Here’s one from Lincoln on humility. The source is Brian Lamb’s book, “Abraham Lincoln,” in which a chapter from David Herbert Donald contains the story.
Toward the end of the Civil War, Lincoln decided to visit Richmond to see what it had been like. A tugboat was found to carry him and his small party — including son Tad — up the river. Soon, they ran into barriers and obstructions placed to impede traffic, so they transferred to a smaller boat. Before long, a message arrived saying the army needed that boat. This time, the presidential party transferred to a rowboat. Lincoln uncomplainingly got into the rowboat and they slowly made their way toward Richmond.
“You know,” Lincoln said, “this reminds me of a little story.” Everything reminded him of a story; one more reason we adore him. “When I first came into office, there was a man who came to me applying for office from Illinois, I believe it was. He said, ‘I want to be secretary of state; won’t you appoint me?’ And I said, ‘I’m sorry, I can’t do that, I’ve already appointed Secretary Seward.’ ‘Oh,’ he said, ‘well, can’t you appoint me consul general to Paris?’ ‘No,’ I said, ‘that post is already filled.’ ‘Well, could you appoint me collector of customs in Austin?’ ‘No, that post is already filled.’ ‘Well,’ said the man, ‘at least, at least could you give me an old pair of pants?'” Lincoln added, “It pays to be humble, and I’m not upset by coming to Richmond in a rowboat.”
President Lincoln must have known our Lord’s teaching in Luke 14.
Here’s a story that is making the internet circuit, arriving at my desk this morning from longtime friend Ann Allen in Columbus, Mississippi.
A young couple moves into a new neighborhood. The next morning while they are eating breakfast, the young woman sees her neighbor hanging the wash outside. (Hmmm. Must be an old story!)
“That laundry is not very clean,” she said. “She obviously doesn’t know how to wash correctly. Perhaps she needs better laundry soap.”
Her husband looked on, but remained silent.
Every time her neighbor would hang her wash to dry, the young woman would make the same comments. About a month later, the woman was surprised to see a nice clean wash on the line, and said to her husband, “Look. She has learned how to wash correctly. I wonder who taught her this?”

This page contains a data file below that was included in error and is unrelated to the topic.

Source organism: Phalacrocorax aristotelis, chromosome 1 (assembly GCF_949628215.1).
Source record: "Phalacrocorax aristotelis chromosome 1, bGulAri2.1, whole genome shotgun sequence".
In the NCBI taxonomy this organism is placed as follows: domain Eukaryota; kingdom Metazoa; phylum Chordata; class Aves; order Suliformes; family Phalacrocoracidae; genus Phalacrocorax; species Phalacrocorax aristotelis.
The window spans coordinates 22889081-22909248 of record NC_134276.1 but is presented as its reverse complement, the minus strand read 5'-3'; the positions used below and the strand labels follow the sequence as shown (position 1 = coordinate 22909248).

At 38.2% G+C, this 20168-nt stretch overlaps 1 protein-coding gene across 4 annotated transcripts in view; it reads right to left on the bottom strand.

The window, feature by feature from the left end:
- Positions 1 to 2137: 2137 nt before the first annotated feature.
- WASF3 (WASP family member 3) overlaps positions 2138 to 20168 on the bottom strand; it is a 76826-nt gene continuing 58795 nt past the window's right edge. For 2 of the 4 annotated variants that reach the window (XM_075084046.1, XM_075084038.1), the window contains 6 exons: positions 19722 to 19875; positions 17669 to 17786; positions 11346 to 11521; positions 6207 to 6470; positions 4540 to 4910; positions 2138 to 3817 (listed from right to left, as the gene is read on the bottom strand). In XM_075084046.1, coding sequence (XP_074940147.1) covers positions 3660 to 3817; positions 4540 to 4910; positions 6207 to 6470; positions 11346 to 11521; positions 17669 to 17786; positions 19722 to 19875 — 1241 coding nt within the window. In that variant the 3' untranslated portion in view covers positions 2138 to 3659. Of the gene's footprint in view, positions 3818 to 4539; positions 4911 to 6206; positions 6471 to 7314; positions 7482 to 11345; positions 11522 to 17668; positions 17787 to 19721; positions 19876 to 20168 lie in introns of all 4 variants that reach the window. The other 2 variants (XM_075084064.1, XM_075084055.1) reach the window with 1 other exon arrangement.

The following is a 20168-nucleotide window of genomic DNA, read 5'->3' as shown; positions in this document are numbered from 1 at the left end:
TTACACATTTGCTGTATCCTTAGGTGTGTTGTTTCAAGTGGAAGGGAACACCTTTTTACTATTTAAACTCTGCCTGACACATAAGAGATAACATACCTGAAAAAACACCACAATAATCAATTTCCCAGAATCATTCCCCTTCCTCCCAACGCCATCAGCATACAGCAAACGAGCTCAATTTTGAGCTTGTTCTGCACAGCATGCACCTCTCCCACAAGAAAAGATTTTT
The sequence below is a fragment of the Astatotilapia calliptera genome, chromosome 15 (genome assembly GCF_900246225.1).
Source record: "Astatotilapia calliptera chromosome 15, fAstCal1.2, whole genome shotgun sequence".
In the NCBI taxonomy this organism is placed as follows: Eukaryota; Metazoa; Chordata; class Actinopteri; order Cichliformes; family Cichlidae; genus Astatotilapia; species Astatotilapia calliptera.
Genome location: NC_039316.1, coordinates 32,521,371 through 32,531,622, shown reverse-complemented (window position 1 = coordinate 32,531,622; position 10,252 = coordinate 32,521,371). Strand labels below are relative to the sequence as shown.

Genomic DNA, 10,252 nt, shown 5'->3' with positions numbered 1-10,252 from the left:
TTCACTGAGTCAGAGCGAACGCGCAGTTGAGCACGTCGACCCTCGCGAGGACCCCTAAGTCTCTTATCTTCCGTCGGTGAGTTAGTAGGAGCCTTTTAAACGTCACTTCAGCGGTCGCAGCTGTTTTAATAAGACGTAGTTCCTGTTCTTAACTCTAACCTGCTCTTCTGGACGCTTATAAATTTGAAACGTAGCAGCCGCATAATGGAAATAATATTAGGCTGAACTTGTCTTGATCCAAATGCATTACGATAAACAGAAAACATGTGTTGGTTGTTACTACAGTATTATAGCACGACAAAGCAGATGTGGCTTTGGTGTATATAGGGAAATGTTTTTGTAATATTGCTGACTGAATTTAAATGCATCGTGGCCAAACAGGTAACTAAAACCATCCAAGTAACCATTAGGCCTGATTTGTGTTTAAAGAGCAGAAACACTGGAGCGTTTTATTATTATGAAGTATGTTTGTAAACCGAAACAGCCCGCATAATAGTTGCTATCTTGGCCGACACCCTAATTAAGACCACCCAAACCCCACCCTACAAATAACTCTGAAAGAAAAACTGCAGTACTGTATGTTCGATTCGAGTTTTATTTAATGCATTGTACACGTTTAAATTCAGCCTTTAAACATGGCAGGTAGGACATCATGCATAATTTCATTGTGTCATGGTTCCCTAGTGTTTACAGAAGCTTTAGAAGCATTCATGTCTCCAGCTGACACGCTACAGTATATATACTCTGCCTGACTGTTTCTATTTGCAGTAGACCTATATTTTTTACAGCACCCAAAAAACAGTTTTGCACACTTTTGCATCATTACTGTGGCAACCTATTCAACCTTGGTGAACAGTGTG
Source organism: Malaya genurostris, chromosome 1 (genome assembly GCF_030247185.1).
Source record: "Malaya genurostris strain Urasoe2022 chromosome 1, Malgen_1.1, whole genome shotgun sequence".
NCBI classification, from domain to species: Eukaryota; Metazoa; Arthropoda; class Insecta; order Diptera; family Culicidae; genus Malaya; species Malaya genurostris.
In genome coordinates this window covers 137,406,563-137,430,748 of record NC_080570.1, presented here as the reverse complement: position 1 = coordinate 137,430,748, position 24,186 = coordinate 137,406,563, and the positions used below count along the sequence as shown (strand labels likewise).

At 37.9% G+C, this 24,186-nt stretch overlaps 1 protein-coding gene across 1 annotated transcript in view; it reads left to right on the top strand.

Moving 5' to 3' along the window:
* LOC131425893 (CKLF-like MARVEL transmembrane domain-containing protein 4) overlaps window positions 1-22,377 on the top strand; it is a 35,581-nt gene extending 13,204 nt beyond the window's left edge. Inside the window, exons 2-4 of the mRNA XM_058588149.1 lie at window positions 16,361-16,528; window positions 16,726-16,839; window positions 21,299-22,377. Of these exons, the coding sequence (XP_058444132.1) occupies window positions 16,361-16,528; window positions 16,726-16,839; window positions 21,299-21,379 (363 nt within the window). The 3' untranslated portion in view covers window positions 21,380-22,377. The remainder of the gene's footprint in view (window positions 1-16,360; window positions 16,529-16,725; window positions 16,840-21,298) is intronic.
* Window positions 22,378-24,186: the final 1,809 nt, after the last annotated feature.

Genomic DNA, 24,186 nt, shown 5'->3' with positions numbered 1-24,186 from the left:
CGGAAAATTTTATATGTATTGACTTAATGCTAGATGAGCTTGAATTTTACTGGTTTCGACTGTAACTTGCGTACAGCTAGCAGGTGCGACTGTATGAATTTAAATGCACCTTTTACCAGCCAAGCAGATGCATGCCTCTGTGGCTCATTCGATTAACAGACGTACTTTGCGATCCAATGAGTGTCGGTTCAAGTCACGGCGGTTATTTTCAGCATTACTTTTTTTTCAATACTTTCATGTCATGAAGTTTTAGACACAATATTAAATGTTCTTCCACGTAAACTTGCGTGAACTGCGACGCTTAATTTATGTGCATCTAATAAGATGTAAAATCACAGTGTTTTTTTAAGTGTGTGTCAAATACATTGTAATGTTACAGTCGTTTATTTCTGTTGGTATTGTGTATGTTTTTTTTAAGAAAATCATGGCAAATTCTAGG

Her husband said, “I got up early this morning and cleaned our windows.”
Today at Sam’s Club, as I waited in the checkout line, a young woman approached me and said, “Sir, would you like a free pumpkin pie?”
I said, “Of course, I would. And just what would I have to do in order to get this FREE pumpkin pie?”
(Is that the question of a skeptic or what?)
She said, “Sign up for a new Discover credit card.”
I said, “I don’t need another credit card. Can I still have the pie?”
“No, you’d have to earn it.”
I said, “But it’s free. You said so yourself.”
She said, “It is free — to everyone who signs up for the new credit card.”
I could see there was no sense in trying to finagle her out of that pie. Had it been pecan, now, I’d have debated with her a little longer.
Two hours earlier, I had sent my brother-in-law Jim Schroeder a couple of little things from an old Reader’s Digest. Jim is battling a debilitating disease and needs some humor in his life. My wife suggested I drop him a humorous story once in a while. I dug out an old issue of RD and sent him the stories. Here’s the one the Sam’s lady reminded me of….
Portia Greelee of Green Bay, Wisconsin, wrote: “Enough driving for one day, my husband and I decided. We pulled into a motel, where the desk clerk offered us what sounded like two identical rooms. The catch: one was $59 a night and the other was $79.”
“Why is one $20 more?” I asked.
His explanation: “Free cable.”
We can be glad that when God’s word says salvation is free, it means exactly that. Likewise, “eternity” means forever and “shall never perish” means precisely what it says. We understand this skeptical generation which finds this hard to believe since every sales pitch around us uses words and offers claims with hidden meanings. (When was the last time you heard the offer for “free credit report,” only to discover you had to sign up for six months of some insurance program in order to get this freebie?)
“Thank you, Lord, for meaning what you say and saying what you mean. Help my skeptical heart to take you at your word and reach up in faith to accept what you are offering. Amen.”